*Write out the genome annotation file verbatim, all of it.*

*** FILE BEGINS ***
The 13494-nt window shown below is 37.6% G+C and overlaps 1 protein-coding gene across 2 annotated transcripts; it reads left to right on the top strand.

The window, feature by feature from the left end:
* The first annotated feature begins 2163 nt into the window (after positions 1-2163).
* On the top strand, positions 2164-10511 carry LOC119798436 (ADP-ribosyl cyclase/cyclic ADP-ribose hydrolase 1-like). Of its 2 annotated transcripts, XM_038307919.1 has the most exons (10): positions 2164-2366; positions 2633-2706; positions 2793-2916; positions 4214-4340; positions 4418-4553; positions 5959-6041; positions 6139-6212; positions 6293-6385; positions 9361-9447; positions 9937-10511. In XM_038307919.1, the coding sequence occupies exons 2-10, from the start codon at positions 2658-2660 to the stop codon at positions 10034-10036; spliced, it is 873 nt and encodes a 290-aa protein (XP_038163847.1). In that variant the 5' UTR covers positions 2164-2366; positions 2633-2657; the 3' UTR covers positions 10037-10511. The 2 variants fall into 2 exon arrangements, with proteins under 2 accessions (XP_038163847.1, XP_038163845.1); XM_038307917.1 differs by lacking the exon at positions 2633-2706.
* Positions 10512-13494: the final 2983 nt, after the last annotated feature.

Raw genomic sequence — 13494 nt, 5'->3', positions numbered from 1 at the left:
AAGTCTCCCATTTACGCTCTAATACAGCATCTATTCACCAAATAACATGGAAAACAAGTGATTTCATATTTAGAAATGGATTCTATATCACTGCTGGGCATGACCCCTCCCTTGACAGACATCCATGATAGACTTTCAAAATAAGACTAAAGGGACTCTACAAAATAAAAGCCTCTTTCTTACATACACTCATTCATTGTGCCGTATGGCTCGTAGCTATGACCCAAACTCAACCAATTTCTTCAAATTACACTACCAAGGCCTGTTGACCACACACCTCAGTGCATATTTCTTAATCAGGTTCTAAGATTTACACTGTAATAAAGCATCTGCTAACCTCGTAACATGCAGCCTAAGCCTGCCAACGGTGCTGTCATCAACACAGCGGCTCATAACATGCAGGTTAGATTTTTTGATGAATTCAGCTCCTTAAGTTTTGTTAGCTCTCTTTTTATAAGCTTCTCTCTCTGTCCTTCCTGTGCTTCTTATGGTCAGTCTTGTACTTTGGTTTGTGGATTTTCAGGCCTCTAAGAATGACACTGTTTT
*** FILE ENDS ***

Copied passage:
The 13494-nt window shown below is 37.6% G+C and overlaps 1 protein-coding gene across 2 annotated transcripts; it reads left to right on the top strand.

The window, feature by feature from the left end:
* The first annotated feature begins 2163 nt into the window (after positions 1-2163).
* On the top strand, positions 2164-10511 carry LOC119798436 (ADP-ribosyl cyclase/cyclic ADP-ribose hydrolase 1-like). Of its 2 annotated transcripts, XM_038307919.1 has the most exons (10): positions 2164-2366; positions 2633-2706; positions 2793-2916; positions 4214-4340; positions 4418-4553; positions 5959-6041; positions 6139-6212; positions 6293-6385; positions 9361-9447; positions 9937-10511. In XM_038307919.1, the coding sequence occupies exons 2-10, from the start codon at positions 2658-2660 to the stop codon at positions 10034-10036; spliced, it is 873 nt and encodes a 290-aa protein (XP_038163847.1). In that variant the 5' UTR covers positions 2164-2366; positions 2633-2657; the 3' UTR covers positions 10037-10511. The 2 variants fall into 2 exon arrangements, with proteins under 2 accessions (XP_038163847.1, XP_038163845.1); XM_038307917.1 differs by lacking the exon at positions 2633-2706.
* Positions 10512-13494: the final 2983 nt, after the last annotated feature.

Raw genomic sequence — 13494 nt, 5'->3', positions numbered from 1 at the left:
AAGTCTCCCATTTACGCTCTAATACAGCATCTATTCACCAAATAACATGGAAAACAAGTGATTTCATATTTAGAAATGGATTCTATATCACTGCTGGGCATGACCCCTCCCTTGACAGACATCCATGATAGACTTTCAAAATAAGACTAAAGGGACTCTACAAAATAAAAGCCTCTTTCTTACATACACTCATTCATTGTGCCGTATGGCTCGTAGCTATGACCCAAACTCAACCAATTTCTTCAAATTACACTACCAAGGCCTGTTGACCACACACCTCAGTGCATATTTCTTAATCAGGTTCTAAGATTTACACTGTAATAAAGCATCTGCTAACCTCGTAACATGCAGCCTAAGCCTGCCAACGGTGCTGTCATCAACACAGCGGCTCATAACATGCAGGTTAGATTTTTTGATGAATTCAGCTCCTTAAGTTTTGTTAGCTCTCTTTTTATAAGCTTCTCTCTCTGTCCTTCCTGTGCTTCTTATGGTCAGTCTTGTACTTTGGTTTGTGGATTTTCAGGCCTCTAAGAATGACACTGTTTT